Community content

MSDN has this feature where the community (thats us btw) can add documentation for the greater good.

(Compare and contrast with the Apple iPhone SDK NDA (finally lifted) that stopped devs even discussing issues with each other).

So thats good, they are getting the moaners to actually do something about the often criticised help.

But what about Excel?

If MS said Excel will be opened up to the community. Deliver your fully tested add-in/widget to us by x, we’ll fully integration test it for 6 months, if it passes its in the box in the release version, if not its out till + 1. You get credits on your ‘about’ tab but no cash.

Would you submit your tools? I think I would.

(This is not totally unprecedented btw – Solver is written by Frontline, no idea on the deal details but its a third party product in the box with Excel.)

Or even a ‘get add-ins’ menu item like ‘get extensions’ in Firefox etc. That takes you to a bunch of pre-tested-pre-approved add-ins and tools. Like Office Marketplae on steroids. Or Apple AppStore.

I think by leveraging its Ecosystem Excel could double its feature set in one version. Now, no one loves featuritis, but one persons pointless cruft is anothers sole deciding factor in buying the product. We’d just need a UI that could manage that amount of features – step forward the effluent… STOP – JOKE! (Of course the first add-in they should include is one of the de-ribbonizers)

I know traditionally MS has been wary of being seen to endorse non MS stuff, but I think the world has changed, and now they suffer more damage from not adopting these industry standards. Incorporating high quality third party add-ins should be a win win win.

Customers get the feature in the box – win

MS gets new features quickly and easily, and kudos for recognising good third party tools – win

Devs get ‘included in Excel’ credibility boost, and potential upsale opportunities – win

Whats not to love?

What do you think?

How would this affect your perception of Microsoft and Excel?

Do you think it would boost uptake of Excel




17 Responses to “Community content”

  1. jonpeltier Says:

    1. I don’t expect MS to open up Excel to ‘in the box’ community contributions. For them it’s too much risk, too much testing, not enough payoff.

    2. The ‘Get an Add-In’ idea is reasonable, but I see it implemented as a link somewhere to Office Online, then to Office Marketplace, etc. An ability to tap into add-ins in this way appeals to me the Excel hacker, but I doubt it appeals to Joe User, who is afraid of installing anything, or to IT departments, who restrict installing anything.

  2. John Walkenbach Says:

    Interesting idea. One problem with the “in-box” approach is that most of the good add-ins are commercial products. Most developers wouldn’t want to give away their product even if it meant massive exposure.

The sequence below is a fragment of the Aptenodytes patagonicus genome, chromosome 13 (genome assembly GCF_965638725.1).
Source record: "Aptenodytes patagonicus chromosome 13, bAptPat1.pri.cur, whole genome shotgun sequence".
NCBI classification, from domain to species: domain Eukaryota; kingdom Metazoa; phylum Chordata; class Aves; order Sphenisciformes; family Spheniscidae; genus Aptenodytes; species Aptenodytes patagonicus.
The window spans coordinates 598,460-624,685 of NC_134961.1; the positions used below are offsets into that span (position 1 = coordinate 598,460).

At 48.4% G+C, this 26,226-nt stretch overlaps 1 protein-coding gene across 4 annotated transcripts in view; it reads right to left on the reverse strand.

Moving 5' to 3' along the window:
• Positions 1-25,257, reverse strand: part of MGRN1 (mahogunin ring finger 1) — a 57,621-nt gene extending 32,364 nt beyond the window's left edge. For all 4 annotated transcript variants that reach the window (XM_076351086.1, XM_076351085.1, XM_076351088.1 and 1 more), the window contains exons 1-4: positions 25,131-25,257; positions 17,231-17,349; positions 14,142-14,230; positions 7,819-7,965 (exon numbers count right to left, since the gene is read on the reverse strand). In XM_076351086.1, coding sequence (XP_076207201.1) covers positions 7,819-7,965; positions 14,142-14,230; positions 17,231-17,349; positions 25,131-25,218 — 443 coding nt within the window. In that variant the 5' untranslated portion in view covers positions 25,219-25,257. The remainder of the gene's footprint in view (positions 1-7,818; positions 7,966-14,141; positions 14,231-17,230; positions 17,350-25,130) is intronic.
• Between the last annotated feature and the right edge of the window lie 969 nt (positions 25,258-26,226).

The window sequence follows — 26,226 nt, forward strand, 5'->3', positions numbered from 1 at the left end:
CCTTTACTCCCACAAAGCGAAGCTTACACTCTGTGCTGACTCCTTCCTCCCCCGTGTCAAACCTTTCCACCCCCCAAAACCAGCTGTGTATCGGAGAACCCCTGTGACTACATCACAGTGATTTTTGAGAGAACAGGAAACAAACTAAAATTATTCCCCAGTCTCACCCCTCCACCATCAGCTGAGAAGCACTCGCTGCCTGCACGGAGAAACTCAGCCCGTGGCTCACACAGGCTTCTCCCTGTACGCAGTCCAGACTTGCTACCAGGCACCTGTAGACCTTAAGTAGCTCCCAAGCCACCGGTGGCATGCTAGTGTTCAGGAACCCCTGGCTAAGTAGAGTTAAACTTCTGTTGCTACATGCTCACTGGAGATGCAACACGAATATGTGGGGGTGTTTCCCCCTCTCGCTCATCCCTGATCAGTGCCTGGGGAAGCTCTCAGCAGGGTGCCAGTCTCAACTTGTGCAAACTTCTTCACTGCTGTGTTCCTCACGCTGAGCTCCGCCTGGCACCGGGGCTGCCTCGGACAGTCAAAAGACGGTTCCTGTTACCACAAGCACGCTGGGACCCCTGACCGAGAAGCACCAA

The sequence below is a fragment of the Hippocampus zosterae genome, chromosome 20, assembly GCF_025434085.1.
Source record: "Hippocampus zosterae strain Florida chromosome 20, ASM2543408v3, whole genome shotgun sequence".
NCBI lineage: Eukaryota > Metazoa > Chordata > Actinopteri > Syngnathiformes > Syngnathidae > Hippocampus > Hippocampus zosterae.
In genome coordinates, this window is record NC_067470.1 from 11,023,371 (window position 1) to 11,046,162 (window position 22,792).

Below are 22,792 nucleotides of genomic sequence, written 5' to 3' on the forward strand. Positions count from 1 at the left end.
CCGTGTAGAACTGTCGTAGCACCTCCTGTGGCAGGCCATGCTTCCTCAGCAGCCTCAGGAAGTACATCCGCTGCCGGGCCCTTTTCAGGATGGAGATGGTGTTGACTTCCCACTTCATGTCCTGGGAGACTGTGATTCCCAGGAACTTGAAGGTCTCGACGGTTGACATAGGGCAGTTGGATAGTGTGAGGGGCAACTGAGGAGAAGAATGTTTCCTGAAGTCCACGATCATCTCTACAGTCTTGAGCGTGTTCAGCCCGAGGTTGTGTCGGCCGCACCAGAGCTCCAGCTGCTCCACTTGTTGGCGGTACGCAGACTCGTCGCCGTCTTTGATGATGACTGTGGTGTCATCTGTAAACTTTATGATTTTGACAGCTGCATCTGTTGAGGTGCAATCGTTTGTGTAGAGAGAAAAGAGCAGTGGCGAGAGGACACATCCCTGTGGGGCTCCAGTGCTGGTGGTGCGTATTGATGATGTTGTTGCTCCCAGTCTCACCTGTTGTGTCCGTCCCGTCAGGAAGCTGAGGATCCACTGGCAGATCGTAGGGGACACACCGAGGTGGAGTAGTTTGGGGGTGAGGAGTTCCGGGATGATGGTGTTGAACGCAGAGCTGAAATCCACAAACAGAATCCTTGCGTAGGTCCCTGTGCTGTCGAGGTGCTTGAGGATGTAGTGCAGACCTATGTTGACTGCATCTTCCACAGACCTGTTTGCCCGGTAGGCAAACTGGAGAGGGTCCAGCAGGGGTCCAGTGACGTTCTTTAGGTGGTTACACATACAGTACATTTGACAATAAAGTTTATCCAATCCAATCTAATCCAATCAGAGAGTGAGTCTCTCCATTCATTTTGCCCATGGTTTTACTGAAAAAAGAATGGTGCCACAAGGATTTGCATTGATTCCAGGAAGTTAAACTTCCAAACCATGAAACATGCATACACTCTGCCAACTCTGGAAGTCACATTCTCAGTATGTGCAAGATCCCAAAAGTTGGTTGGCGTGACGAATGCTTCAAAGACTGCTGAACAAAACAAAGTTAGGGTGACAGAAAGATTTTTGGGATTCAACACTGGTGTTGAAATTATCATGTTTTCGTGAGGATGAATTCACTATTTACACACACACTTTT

Another option is to include trial versions — but that would turn Office into a huge advertising vehicle.

  3. Simon Says:

    Noooo don’t mention the ‘a’ word – now they’ll want to charge us! ;-)

    I’d love to know just one thing about the Frontline/solver thing – which way does the money flow? if any?

    Excel benefits from decent linear regression, Frontline benefits from upselling to a more powerful version. Its pretty even I’d have thought? (win win win right?). Excel would look pretty weedy as a spreadsheet if it didn’t have the solver functionality.

    Would you be willing to offer a reduced feature set version in the box with a view to upselling to a richer version?

    Jon the drawbacks you mention with 2 are why I think 1 is better.

    I think ‘Excel.x now with ‘super visualisation (visualization?) charting from PeltierTech’ and ‘PUP from J-Walk’ etc etc would be far more compelling than just ‘Excel.x’

    How many additional Excel licences would they have to sell to make it worthwhile? (Dunno – quite a lot at 3 for 60 quid, or whatever 2007 is retailing at). Perhaps they could just be included in the pro/ultimate versions.

    Riskwise, I can’t believe it would be bigger than slapping a new incompatible UI on most of their most critical suite?

    Testing wise – they love it, just add it to the scripts click the button, lights go dim everything tested across all execution paths.

    You’re right its a long shot, but hey, is the current approach working so well they shouldn’t consider other ideas?

  4. sam Says:

    If not the general public I think MS should at least look at the works of the MVP’s more seriously….

  5. jonpeltier Says:

    “I think ‘Excel.x now with ’super visualisation (visualization?) charting from PeltierTech’ and ‘PUP from J-Walk’ etc etc would be far more compelling than just ‘Excel.x’”

    You don’t think this sounds like a snake oil sales pitch?

    The risk is bigger using an external utility than something home grown. Never mind the resistance to the ribbon, at least it’s integrated. Many of my utilities would go into the chart wizard or in 2007 the gallery of chart types. I’m not sure they’d risk bundling a third party app that required them to rebuild dialogs or galleries.

  6. Dick Kusleika Says:

    “but I doubt it appeals to Joe User”

    I wonder if that’s changing (if slowly) due to Firefox’s robust add-in model. If people are willing to install browser add-ins, why not Excel add-ins?

  7. Simon Says:

    Jon – snake oil – well yes, but most sales stuff sounds like snake oil. I think it gives the right signs of recognising that the small team coding Excel can’t cover all the bases. And can appreciate contributions from specialists.

    I’m not saying they ‘will’ do it, or even that they ‘should’ do it , just I think in 2008 with open source powering from strength to strength its something that warrants serious consideration.